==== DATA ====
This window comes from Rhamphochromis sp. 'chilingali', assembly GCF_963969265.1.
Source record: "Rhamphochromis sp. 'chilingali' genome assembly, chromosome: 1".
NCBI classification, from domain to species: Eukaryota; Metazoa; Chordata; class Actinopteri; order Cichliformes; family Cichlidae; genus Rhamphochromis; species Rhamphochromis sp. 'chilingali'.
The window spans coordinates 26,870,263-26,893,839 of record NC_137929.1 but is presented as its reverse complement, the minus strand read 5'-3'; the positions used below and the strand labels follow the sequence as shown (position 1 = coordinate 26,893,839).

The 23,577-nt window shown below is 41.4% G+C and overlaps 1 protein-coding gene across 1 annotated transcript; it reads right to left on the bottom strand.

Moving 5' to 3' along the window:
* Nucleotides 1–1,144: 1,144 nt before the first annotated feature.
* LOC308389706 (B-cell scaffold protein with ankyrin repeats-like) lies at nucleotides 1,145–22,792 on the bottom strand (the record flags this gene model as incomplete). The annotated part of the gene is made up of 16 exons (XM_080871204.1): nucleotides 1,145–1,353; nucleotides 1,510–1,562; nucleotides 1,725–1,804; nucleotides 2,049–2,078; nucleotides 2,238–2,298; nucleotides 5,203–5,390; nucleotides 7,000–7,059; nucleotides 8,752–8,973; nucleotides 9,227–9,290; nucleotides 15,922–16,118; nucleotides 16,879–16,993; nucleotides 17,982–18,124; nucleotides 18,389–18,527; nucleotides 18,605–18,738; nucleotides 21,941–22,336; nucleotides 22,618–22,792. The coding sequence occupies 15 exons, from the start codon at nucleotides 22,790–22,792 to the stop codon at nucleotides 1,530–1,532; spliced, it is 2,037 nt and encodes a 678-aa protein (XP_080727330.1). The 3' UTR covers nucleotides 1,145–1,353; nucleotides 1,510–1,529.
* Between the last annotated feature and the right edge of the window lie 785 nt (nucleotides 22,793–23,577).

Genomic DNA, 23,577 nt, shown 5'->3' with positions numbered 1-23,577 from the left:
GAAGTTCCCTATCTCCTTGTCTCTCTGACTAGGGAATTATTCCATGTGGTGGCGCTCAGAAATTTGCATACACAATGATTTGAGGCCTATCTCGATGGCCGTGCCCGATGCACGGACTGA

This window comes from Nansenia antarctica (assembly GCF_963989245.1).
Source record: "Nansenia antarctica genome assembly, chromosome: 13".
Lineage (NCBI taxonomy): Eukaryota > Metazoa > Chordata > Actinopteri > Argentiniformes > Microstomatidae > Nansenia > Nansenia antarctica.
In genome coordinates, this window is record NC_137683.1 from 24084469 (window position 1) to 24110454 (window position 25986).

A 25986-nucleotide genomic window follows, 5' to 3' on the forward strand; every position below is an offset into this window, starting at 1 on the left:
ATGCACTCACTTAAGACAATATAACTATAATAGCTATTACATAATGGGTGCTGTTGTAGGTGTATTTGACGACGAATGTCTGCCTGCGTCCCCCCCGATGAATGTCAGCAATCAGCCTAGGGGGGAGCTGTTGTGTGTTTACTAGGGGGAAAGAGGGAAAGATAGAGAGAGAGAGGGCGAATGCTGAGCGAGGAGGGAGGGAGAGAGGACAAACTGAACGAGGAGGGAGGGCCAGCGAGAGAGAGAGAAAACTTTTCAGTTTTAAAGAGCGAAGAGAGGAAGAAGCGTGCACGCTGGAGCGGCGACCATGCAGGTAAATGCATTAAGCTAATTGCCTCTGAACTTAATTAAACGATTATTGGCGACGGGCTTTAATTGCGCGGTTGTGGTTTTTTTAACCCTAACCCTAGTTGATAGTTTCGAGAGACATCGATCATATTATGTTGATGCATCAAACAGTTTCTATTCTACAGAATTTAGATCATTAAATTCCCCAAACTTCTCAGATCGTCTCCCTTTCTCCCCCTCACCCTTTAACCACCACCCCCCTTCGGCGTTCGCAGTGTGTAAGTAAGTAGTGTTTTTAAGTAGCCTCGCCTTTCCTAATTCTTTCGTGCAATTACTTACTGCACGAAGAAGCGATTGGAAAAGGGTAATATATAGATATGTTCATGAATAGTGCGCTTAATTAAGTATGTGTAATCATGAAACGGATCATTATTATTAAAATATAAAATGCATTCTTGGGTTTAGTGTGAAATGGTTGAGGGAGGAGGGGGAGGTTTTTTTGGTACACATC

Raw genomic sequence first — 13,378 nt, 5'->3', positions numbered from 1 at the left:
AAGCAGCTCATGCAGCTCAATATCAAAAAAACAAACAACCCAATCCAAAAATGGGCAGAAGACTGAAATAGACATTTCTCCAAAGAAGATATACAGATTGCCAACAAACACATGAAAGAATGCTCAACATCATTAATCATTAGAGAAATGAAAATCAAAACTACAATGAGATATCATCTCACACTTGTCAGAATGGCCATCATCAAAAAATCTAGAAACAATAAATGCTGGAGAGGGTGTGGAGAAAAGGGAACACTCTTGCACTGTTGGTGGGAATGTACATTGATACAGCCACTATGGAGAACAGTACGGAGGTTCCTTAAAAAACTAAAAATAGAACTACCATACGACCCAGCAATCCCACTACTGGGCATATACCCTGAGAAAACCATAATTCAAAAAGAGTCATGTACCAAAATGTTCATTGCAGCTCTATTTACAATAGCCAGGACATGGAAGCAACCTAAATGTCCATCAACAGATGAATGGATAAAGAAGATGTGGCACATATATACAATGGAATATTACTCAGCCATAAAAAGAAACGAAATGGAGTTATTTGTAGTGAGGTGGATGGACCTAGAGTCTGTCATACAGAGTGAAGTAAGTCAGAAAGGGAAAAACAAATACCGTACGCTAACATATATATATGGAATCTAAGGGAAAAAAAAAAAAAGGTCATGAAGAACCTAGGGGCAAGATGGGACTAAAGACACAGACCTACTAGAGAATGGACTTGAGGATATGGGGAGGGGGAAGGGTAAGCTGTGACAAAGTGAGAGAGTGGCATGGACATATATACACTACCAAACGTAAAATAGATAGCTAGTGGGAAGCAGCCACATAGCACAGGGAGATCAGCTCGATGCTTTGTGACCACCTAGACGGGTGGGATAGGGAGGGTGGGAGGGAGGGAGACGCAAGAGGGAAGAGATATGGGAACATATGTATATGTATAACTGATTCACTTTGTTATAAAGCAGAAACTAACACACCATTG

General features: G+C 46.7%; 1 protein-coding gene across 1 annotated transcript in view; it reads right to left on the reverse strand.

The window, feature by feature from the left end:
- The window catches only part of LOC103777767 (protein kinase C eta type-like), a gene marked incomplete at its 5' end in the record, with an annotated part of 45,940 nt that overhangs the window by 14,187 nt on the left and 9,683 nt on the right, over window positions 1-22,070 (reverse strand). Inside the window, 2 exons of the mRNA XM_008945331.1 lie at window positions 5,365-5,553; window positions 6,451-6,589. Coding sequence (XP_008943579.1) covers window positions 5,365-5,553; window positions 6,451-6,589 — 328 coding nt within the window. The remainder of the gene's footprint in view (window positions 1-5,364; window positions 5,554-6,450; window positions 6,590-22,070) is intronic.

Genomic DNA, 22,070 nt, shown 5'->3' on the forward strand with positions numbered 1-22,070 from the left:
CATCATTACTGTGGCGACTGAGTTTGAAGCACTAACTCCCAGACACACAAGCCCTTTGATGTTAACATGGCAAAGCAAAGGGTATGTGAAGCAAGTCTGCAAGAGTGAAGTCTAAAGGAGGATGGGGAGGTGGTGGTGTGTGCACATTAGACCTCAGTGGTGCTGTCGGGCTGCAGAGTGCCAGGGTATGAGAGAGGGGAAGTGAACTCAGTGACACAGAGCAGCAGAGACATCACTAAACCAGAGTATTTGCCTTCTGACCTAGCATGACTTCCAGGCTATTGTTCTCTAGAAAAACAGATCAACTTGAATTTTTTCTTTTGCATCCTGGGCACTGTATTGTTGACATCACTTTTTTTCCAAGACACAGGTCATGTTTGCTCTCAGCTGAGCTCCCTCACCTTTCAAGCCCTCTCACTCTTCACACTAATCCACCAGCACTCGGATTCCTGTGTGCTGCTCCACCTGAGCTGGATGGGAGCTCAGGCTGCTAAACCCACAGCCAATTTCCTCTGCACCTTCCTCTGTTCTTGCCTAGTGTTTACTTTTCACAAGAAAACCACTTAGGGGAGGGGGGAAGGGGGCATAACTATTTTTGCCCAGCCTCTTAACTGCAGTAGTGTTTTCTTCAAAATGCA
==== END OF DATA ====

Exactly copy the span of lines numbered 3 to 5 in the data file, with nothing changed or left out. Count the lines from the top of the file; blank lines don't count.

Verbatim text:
NCBI classification, from domain to species: Eukaryota; Metazoa; Chordata; class Actinopteri; order Cichliformes; family Cichlidae; genus Rhamphochromis; species Rhamphochromis sp. 'chilingali'.
The window spans coordinates 26,870,263-26,893,839 of record NC_137929.1 but is presented as its reverse complement, the minus strand read 5'-3'; the positions used below and the strand labels follow the sequence as shown (position 1 = coordinate 26,893,839).

The 23,577-nt window shown below is 41.4% G+C and overlaps 1 protein-coding gene across 1 annotated transcript; it reads right to left on the bottom strand.